Eventually, I became sick and tired of being sick and tired. “Piss on it,” I declared. “I’ll train this crap out of me.” After all, that is what I’d always done, just push through it. And with that I donned my riding attire, hauled my rollers out onto the veranda, and pushed my bike outside. I hopped into the saddle and started riding.
After a few short sessions throughout the following days, which left me consumed, I was really irritated, and was intent on knocking this stuff out of me. I was at least going to train for an hour, come hell or high water. I finally did.
That was the longest, most grueling hour of my life. After I’d finished, I virtually fell off of the bike. I actually nearly collapsed. My muscles felt as if they were made of lead, and my muscles were burning badly. My head was pounding. I was gasping for breath.
This left me exasperated; my resting pulse rate was still 52 beats per minute. My blood pressure was 112/60…but I felt like I was 101 years old.
That was the last time that I attempted to ride my bicycle. I was convinced that I was dying.
And I was going through hell trying to explain to doctors and others how I was feeling. I told one, “After staying awake all night, you know how disoriented you feel by noon the next day? That’s how messed up I feel all of the time.”
To another I explained, “When you were a kid, did you wonder how Superman must’ve felt when he was weakened with Kryptonite? Well, now I know.”
To yet another I said, “Imagine waking up with a hangover, only to discover you are coming down with the flu. That’s how I physically feel all of the time.”
They kept telling me that they could find nothing wrong with me. To add insult to injury, I was asked on multiple occasions if I thought that I might be suffering from depression. I was appalled that a self-diagnosis was even suggested.
“Hell no”, I assured one physician, “but I certainly am suffering from a bad case of frustration, in that my condition is being written off as mental illness. I’m suffering from a physical affliction, I tell you.”
And that was only the beginning. I had to put myself through the humiliation of deciding that I was a broken individual. I had to shatter my self-esteem and start the process of filing for disability. That took over a year.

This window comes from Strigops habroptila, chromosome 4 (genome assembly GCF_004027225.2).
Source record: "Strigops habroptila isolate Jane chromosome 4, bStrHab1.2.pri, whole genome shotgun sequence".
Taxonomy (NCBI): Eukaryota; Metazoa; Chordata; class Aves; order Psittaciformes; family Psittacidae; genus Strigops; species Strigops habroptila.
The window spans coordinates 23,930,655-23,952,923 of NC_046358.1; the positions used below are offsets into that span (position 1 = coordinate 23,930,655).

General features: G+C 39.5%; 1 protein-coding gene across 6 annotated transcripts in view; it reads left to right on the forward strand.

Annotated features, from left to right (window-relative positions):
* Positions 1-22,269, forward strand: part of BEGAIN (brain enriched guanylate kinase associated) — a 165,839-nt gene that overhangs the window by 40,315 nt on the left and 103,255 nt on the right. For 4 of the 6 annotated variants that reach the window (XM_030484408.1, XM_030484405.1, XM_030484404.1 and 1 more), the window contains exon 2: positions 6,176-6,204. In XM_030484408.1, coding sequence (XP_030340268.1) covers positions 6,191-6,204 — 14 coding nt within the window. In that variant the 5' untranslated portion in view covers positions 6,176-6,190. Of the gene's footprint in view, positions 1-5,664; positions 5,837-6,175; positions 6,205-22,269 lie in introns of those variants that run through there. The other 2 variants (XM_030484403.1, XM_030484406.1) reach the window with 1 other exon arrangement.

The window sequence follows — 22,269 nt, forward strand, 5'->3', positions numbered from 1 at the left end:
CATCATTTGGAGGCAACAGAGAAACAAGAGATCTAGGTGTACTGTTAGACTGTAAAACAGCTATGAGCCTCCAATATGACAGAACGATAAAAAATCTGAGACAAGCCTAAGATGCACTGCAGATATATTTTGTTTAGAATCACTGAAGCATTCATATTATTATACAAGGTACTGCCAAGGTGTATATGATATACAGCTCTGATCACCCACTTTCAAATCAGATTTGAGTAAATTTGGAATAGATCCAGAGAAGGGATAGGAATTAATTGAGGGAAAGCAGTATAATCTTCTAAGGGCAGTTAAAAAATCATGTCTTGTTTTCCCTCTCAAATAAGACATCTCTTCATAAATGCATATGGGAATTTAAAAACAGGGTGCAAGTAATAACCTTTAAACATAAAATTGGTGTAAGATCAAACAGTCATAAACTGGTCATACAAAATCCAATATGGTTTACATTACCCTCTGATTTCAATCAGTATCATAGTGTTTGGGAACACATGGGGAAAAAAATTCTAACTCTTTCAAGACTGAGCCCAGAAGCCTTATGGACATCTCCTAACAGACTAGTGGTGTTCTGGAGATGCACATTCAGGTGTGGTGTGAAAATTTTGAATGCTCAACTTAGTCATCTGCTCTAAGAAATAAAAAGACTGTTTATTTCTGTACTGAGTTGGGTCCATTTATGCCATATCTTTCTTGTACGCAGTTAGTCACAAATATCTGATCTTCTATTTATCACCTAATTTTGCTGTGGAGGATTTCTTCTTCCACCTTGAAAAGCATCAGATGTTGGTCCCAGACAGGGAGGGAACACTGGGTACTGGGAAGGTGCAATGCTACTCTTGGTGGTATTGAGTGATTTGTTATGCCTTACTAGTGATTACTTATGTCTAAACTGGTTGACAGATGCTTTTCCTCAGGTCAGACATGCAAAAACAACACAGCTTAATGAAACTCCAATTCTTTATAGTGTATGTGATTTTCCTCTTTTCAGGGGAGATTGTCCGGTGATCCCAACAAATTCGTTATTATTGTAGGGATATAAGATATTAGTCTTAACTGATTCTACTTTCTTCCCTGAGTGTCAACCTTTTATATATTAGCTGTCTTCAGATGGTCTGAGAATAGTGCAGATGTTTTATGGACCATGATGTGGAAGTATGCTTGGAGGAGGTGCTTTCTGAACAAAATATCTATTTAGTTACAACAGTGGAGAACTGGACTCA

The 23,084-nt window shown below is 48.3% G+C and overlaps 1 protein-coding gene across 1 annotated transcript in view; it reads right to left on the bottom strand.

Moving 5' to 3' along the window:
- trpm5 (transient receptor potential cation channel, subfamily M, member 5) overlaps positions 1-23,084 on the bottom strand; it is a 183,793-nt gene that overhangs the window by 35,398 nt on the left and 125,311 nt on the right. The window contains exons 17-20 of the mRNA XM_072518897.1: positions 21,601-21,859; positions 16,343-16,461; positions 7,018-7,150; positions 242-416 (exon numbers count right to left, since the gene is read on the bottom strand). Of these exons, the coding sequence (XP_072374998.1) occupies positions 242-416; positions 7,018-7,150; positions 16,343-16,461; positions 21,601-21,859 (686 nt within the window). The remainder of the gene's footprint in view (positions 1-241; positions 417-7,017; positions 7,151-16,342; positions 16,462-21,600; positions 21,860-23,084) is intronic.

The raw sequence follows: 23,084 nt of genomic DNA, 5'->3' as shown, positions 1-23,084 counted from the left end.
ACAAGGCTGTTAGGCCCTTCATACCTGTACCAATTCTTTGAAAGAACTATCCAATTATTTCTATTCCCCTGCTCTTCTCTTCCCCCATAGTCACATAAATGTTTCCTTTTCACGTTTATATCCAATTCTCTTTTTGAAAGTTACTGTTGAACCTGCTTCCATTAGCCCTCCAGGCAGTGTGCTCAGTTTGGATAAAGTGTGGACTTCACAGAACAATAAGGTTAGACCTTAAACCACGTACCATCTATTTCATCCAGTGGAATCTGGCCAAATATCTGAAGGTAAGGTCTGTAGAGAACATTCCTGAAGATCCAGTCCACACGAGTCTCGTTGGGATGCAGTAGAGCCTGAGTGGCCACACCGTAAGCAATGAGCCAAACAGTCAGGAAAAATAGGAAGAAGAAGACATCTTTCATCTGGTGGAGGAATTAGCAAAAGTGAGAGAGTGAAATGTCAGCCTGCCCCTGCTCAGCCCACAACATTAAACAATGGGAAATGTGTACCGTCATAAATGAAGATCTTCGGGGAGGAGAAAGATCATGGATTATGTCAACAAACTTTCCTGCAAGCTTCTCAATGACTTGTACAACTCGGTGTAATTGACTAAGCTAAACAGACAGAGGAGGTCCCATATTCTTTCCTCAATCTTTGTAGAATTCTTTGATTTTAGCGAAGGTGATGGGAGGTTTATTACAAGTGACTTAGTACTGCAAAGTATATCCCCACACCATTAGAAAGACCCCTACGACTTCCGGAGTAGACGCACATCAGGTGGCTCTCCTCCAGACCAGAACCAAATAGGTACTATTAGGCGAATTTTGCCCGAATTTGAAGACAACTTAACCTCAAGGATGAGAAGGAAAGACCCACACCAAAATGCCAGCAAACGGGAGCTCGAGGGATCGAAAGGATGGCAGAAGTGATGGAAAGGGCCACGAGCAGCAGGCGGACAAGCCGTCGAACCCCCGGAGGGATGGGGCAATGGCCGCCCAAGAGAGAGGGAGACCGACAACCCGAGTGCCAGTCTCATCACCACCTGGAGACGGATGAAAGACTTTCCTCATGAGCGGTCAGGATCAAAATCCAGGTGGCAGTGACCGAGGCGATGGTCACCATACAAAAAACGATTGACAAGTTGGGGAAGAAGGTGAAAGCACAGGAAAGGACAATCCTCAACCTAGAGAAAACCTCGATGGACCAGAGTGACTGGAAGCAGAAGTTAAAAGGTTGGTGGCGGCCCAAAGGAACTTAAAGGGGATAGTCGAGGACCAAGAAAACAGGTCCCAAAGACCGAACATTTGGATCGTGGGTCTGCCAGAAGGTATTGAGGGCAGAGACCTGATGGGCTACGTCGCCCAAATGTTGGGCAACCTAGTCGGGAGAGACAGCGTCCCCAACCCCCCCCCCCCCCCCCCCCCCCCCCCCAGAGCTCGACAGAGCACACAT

In the end, I was denied my benefits. It was determined that I wasn’t ‘disabled according to law’. I was furious. It was only much later that I discovered precisely what ‘according to law’ implied.
In every case trial, the defense of Chronic Fatigue Syndrome has been presented, argued, and won by these jackass disability attorneys, as a mental condition. In order to win cases and thereby receive their fees, the attorneys choose the failsafe argument, because they know that an emotional illness cannot be disproven.
The winning argument, revolving around a false premise, sets an precedent, and every other case argument is based on the last determination. Every case takes ‘law’ farther and farther from the truth, but the lie obviously satisfies the Social Security Administration. The disability attorneys that you see on television promising that they’ll win your case are, in effect, authoring these erroneous laws.
Therefore, if you, or anyone you know, suffers from CFS, it is only in their mind, according to law.
It has become a wicked doubled edged sword for me. Bad Karma.
You see, I was once one of those who believed that people only suffered from imagined illnesses, and that all they needed to do was get up off their asses and get a job.
I once wished I could retire and devote all of my time to my craft.
Now however, nature having forced my retirement, stripped me of my energy to carry out the work of my primary occupation, constraining me to draw on my resources in order to make ends meet, and faced with a dreary life of struggling to maintain any semblance of a daily routine…
I swear I’d take a good days work and a long bicycle ride over a million dollars, because all of the money in the world can’t buy back what I want most.